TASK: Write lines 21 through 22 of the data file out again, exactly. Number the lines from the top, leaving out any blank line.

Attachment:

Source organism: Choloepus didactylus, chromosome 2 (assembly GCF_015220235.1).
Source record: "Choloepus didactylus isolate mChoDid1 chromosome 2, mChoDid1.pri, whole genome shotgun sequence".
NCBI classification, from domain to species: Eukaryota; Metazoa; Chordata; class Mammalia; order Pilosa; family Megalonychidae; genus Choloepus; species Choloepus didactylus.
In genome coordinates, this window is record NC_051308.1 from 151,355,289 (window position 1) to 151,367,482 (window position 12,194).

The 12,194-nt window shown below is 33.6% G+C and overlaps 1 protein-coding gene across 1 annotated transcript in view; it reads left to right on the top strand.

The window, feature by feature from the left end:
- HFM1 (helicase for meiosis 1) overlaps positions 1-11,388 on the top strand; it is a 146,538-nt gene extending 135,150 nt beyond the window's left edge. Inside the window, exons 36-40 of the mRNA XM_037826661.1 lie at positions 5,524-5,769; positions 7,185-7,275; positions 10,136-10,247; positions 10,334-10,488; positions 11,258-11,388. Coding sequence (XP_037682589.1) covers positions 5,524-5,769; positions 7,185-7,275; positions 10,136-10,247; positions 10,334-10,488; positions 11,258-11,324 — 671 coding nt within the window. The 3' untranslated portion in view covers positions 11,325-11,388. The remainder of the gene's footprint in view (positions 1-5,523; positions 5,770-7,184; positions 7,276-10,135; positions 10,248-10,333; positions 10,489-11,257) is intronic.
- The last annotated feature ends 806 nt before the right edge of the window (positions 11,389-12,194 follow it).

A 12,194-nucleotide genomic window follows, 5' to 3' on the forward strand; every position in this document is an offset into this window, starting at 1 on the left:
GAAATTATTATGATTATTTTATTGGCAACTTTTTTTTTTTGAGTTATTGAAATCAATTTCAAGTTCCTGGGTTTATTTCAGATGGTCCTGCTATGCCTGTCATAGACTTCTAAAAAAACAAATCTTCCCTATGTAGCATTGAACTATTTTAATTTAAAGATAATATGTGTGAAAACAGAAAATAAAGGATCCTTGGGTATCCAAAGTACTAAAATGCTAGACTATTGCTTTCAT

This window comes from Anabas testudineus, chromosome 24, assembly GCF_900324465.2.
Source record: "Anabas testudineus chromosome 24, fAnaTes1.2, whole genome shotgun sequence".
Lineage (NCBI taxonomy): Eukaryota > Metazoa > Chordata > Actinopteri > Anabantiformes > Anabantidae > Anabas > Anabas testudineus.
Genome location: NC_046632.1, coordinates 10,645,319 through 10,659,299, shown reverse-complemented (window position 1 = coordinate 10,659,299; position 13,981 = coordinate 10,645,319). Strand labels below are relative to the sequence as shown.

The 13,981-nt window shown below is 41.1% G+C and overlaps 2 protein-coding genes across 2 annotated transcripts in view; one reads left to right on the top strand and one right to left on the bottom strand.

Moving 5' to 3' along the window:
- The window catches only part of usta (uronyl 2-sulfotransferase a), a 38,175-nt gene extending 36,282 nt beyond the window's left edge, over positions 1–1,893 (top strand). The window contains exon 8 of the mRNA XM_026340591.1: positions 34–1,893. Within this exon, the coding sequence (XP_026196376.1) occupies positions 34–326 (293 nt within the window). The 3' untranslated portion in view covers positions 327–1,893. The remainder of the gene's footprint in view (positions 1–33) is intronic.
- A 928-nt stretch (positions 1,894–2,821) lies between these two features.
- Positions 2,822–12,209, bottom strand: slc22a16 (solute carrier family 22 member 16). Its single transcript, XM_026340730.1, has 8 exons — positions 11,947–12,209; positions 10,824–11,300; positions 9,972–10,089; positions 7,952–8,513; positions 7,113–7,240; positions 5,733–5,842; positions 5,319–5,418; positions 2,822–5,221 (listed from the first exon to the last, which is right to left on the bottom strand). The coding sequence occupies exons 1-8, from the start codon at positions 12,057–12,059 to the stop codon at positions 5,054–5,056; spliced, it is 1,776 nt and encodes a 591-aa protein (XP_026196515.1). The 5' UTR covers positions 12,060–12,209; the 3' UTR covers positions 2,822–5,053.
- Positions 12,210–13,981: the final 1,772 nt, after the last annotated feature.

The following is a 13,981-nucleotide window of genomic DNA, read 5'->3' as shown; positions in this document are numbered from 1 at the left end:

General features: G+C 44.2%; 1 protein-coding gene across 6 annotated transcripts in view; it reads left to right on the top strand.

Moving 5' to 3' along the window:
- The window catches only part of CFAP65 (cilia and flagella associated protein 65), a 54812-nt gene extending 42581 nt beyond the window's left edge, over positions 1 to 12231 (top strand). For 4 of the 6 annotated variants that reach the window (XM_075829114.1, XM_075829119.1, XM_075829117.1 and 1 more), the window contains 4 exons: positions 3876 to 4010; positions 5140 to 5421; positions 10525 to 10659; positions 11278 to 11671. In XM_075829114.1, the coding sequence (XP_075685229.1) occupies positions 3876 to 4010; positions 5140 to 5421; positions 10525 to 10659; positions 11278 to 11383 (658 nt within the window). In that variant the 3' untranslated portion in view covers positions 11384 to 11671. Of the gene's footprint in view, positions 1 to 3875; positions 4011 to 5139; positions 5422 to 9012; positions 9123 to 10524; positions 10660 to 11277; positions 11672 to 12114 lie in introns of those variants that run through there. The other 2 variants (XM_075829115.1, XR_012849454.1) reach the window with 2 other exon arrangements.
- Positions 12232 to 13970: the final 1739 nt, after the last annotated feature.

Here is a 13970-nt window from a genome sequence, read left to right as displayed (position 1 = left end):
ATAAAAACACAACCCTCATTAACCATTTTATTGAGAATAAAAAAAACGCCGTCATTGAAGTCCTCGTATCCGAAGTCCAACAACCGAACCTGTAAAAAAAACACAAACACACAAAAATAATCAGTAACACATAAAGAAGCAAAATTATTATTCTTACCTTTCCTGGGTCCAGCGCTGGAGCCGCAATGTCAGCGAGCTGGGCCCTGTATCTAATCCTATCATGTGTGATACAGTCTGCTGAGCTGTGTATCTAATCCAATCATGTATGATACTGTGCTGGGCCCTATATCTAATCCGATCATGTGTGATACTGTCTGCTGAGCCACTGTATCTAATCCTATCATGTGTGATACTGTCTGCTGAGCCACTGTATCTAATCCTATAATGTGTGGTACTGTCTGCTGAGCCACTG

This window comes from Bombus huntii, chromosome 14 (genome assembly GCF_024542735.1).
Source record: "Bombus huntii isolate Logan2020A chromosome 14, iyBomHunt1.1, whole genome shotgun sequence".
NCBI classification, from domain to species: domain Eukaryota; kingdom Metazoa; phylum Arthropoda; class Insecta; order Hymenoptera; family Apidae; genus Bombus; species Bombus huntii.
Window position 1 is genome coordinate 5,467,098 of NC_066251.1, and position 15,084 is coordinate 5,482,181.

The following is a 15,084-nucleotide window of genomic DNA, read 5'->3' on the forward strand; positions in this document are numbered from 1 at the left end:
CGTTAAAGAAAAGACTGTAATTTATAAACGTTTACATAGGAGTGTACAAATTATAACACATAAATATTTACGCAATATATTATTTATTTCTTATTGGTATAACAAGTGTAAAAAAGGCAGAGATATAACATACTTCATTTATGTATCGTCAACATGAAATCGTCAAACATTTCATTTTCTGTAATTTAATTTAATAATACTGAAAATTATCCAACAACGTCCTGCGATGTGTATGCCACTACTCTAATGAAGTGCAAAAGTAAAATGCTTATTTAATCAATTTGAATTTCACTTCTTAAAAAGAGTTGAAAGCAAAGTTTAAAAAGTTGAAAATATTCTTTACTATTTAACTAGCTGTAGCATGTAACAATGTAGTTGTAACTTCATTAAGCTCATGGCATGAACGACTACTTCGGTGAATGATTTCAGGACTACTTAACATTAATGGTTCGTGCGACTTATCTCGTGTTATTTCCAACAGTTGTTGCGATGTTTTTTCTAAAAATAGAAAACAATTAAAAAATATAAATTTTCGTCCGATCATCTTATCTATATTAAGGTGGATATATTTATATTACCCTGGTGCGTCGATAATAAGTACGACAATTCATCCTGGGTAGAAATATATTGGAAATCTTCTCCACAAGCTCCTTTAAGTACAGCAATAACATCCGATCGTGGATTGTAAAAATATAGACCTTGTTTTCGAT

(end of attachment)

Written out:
The following is a 13,981-nucleotide window of genomic DNA, read 5'->3' as shown; positions in this document are numbered from 1 at the left end:

General features: G+C 44.2%; 1 protein-coding gene across 6 annotated transcripts in view; it reads left to right on the top strand.